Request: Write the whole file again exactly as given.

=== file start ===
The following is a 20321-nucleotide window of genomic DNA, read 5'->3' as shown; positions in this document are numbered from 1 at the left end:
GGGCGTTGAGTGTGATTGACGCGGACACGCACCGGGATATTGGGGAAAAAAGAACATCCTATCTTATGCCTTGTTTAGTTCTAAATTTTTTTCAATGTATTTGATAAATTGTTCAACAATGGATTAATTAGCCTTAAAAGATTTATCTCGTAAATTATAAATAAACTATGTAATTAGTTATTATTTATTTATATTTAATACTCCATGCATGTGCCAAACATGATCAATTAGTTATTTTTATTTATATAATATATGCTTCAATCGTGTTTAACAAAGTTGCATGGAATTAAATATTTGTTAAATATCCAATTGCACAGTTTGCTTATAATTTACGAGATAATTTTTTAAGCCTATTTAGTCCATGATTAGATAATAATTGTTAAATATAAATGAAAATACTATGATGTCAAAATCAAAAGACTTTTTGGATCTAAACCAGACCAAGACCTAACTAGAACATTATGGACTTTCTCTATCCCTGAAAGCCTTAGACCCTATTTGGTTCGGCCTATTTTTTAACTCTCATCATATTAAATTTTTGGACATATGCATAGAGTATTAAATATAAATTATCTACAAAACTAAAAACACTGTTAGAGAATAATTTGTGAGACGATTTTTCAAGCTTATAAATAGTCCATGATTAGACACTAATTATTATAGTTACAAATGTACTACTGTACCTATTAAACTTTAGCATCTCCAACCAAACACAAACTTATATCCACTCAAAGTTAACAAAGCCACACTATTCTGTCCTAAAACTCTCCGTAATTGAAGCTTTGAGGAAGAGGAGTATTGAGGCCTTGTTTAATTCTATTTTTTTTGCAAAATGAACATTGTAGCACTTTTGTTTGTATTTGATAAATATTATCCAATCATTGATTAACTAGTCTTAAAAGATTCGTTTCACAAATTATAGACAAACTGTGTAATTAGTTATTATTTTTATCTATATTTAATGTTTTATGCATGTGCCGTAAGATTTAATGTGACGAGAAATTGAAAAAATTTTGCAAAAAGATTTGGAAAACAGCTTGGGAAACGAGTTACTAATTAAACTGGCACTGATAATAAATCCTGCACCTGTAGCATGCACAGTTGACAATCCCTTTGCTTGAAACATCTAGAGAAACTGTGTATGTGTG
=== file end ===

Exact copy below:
The following is a 20321-nucleotide window of genomic DNA, read 5'->3' as shown; positions in this document are numbered from 1 at the left end:
GGGCGTTGAGTGTGATTGACGCGGACACGCACCGGGATATTGGGGAAAAAAGAACATCCTATCTTATGCCTTGTTTAGTTCTAAATTTTTTTCAATGTATTTGATAAATTGTTCAACAATGGATTAATTAGCCTTAAAAGATTTATCTCGTAAATTATAAATAAACTATGTAATTAGTTATTATTTATTTATATTTAATACTCCATGCATGTGCCAAACATGATCAATTAGTTATTTTTATTTATATAATATATGCTTCAATCGTGTTTAACAAAGTTGCATGGAATTAAATATTTGTTAAATATCCAATTGCACAGTTTGCTTATAATTTACGAGATAATTTTTTAAGCCTATTTAGTCCATGATTAGATAATAATTGTTAAATATAAATGAAAATACTATGATGTCAAAATCAAAAGACTTTTTGGATCTAAACCAGACCAAGACCTAACTAGAACATTATGGACTTTCTCTATCCCTGAAAGCCTTAGACCCTATTTGGTTCGGCCTATTTTTTAACTCTCATCATATTAAATTTTTGGACATATGCATAGAGTATTAAATATAAATTATCTACAAAACTAAAAACACTGTTAGAGAATAATTTGTGAGACGATTTTTCAAGCTTATAAATAGTCCATGATTAGACACTAATTATTATAGTTACAAATGTACTACTGTACCTATTAAACTTTAGCATCTCCAACCAAACACAAACTTATATCCACTCAAAGTTAACAAAGCCACACTATTCTGTCCTAAAACTCTCCGTAATTGAAGCTTTGAGGAAGAGGAGTATTGAGGCCTTGTTTAATTCTATTTTTTTTGCAAAATGAACATTGTAGCACTTTTGTTTGTATTTGATAAATATTATCCAATCATTGATTAACTAGTCTTAAAAGATTCGTTTCACAAATTATAGACAAACTGTGTAATTAGTTATTATTTTTATCTATATTTAATGTTTTATGCATGTGCCGTAAGATTTAATGTGACGAGAAATTGAAAAAATTTTGCAAAAAGATTTGGAAAACAGCTTGGGAAACGAGTTACTAATTAAACTGGCACTGATAATAAATCCTGCACCTGTAGCATGCACAGTTGACAATCCCTTTGCTTGAAACATCTAGAGAAACTGTGTATGTGTG